Military dealings with bedwetters.

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MonteDriver93

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So I remembered when I was filling out some paper work for the army draft thing I was going through medical conditions that I would need to check if I had. One of them was bedwetting. So my question is what does the army or basically any of the military do with bedwetters? do they not let them in or something else? I had decided on not going into the military for just that reason of not knowing. at the time my bedwetting had finally stopped but I wasnt sure if it was going to stay stopped. Hmmm.
 

Lestat

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You know stress of being in the Military might restart the bed wetting How are the other recruits & officers going to act. I believe the way they run Military is they tear down the recruits then build them back up.
 

reddawn2988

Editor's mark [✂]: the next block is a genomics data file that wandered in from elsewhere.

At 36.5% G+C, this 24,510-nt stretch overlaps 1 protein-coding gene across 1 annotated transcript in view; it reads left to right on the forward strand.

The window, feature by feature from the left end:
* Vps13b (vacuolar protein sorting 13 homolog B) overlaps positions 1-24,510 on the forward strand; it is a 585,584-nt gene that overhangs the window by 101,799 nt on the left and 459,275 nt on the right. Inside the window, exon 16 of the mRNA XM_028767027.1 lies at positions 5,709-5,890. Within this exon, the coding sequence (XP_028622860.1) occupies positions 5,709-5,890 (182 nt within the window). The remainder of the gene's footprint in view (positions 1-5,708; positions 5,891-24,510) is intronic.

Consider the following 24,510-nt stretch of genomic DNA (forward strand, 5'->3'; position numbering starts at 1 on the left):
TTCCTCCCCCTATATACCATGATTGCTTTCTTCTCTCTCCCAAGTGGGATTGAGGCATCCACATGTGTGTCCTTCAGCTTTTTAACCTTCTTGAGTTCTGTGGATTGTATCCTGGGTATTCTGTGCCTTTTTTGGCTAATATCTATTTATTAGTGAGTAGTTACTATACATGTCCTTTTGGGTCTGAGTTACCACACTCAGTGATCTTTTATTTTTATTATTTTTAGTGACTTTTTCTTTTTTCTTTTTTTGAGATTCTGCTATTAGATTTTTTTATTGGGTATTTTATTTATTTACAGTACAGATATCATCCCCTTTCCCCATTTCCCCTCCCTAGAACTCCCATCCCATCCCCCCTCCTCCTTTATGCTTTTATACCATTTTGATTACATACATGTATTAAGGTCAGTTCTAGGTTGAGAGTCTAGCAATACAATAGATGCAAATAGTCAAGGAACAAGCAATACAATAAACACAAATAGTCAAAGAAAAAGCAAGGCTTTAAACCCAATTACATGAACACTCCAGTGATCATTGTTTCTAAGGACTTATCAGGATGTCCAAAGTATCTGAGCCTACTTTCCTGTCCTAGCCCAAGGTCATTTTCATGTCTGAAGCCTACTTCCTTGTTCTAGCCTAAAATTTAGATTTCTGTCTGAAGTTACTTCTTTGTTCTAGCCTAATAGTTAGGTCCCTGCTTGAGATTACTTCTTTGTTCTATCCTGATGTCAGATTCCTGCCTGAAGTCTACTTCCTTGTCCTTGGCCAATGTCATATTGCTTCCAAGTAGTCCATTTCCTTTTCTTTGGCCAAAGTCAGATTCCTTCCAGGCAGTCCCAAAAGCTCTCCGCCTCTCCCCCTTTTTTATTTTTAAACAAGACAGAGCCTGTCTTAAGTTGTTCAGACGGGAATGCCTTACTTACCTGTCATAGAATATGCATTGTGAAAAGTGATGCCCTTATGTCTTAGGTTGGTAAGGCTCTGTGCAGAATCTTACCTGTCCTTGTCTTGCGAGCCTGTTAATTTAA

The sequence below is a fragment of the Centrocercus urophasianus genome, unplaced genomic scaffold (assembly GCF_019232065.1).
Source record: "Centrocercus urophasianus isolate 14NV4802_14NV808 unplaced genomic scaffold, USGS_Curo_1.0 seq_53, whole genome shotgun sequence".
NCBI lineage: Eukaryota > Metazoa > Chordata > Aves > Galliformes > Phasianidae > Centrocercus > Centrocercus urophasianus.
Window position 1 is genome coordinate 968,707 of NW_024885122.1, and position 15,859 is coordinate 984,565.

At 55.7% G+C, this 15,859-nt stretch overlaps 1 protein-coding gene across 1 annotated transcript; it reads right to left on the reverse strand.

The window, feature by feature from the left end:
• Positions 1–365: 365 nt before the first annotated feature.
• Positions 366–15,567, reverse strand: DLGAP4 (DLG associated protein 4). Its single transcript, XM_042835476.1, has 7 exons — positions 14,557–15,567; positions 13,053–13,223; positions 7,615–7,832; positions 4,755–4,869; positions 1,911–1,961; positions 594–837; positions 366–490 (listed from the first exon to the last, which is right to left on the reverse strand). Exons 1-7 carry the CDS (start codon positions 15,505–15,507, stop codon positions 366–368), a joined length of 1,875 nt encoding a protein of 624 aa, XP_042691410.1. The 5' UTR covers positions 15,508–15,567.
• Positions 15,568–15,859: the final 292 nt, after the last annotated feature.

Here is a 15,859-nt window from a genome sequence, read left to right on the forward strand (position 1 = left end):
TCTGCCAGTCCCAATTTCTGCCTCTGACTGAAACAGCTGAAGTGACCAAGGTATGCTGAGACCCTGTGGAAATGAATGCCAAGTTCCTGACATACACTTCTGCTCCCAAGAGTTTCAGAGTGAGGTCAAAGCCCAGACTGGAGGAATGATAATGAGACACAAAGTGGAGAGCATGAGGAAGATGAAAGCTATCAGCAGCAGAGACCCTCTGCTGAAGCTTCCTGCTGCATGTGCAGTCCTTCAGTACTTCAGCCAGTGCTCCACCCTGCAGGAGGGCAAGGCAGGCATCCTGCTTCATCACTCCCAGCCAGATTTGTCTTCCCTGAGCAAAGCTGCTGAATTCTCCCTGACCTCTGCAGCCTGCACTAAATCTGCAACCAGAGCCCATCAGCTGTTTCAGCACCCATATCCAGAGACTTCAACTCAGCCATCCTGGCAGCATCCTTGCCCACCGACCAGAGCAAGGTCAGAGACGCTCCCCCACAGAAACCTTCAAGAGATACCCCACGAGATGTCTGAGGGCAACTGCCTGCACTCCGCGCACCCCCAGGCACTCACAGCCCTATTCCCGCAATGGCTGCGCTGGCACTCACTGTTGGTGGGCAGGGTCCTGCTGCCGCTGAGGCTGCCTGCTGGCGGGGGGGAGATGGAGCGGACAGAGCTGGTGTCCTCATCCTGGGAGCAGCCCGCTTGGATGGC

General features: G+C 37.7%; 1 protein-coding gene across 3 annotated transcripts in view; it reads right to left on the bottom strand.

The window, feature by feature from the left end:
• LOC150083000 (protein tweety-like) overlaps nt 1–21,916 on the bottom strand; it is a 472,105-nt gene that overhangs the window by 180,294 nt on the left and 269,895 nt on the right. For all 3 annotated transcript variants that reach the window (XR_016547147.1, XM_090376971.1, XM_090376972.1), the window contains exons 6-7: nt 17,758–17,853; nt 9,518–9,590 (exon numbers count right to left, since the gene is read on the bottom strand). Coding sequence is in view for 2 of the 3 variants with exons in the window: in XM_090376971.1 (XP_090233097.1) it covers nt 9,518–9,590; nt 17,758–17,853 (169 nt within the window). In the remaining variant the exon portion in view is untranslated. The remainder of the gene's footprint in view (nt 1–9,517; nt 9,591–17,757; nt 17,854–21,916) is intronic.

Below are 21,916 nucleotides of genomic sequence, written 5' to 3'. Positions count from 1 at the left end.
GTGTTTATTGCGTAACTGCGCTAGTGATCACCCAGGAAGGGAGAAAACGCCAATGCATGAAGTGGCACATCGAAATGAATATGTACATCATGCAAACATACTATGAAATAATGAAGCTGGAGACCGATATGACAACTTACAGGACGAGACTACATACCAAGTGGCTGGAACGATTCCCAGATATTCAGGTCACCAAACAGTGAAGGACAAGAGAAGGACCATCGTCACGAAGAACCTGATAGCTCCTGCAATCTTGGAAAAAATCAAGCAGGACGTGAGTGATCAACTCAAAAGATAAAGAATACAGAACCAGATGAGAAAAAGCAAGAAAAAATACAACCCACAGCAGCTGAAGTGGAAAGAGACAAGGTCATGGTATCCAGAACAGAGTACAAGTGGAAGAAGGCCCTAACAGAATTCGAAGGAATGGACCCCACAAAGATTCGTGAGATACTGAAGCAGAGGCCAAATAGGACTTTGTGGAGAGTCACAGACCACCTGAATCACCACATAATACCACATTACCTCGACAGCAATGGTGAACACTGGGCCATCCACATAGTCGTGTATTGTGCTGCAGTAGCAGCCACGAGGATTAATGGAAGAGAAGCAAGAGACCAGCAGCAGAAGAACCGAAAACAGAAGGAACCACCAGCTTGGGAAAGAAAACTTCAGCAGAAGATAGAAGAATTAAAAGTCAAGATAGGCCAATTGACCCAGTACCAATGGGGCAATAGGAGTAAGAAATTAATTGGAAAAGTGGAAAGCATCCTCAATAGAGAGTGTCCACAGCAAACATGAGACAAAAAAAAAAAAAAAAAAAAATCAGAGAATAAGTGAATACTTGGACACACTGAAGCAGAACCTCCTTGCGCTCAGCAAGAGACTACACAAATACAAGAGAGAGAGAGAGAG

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I remember having to sign a form that stated I ceased bed-wetting before the age of 16 in order to enlist. I know I hesitated a bit myself when initialing beside the statement as I had not completely stopped wetting. That was during the surge though so they were taking nearly anyone that didn't have a violent felony or a missing kidney. I fairly certain that the military, at least the US one, will not accept constant bed-wetters due to hygienic purposes. They don't want to have to deal with supplying plastic sheets and diapers along with bullets, beans and band-aids. In some instances you'll actually time-share beds with another person and you'll likely always be in close quarters with other folks. I know my roommate found out I wet the bed occasionally and quite frequently when drunk. He was pretty understanding and sometimes poked fun at me while we were alone but I shudder to think what would have happened if he were less understanding.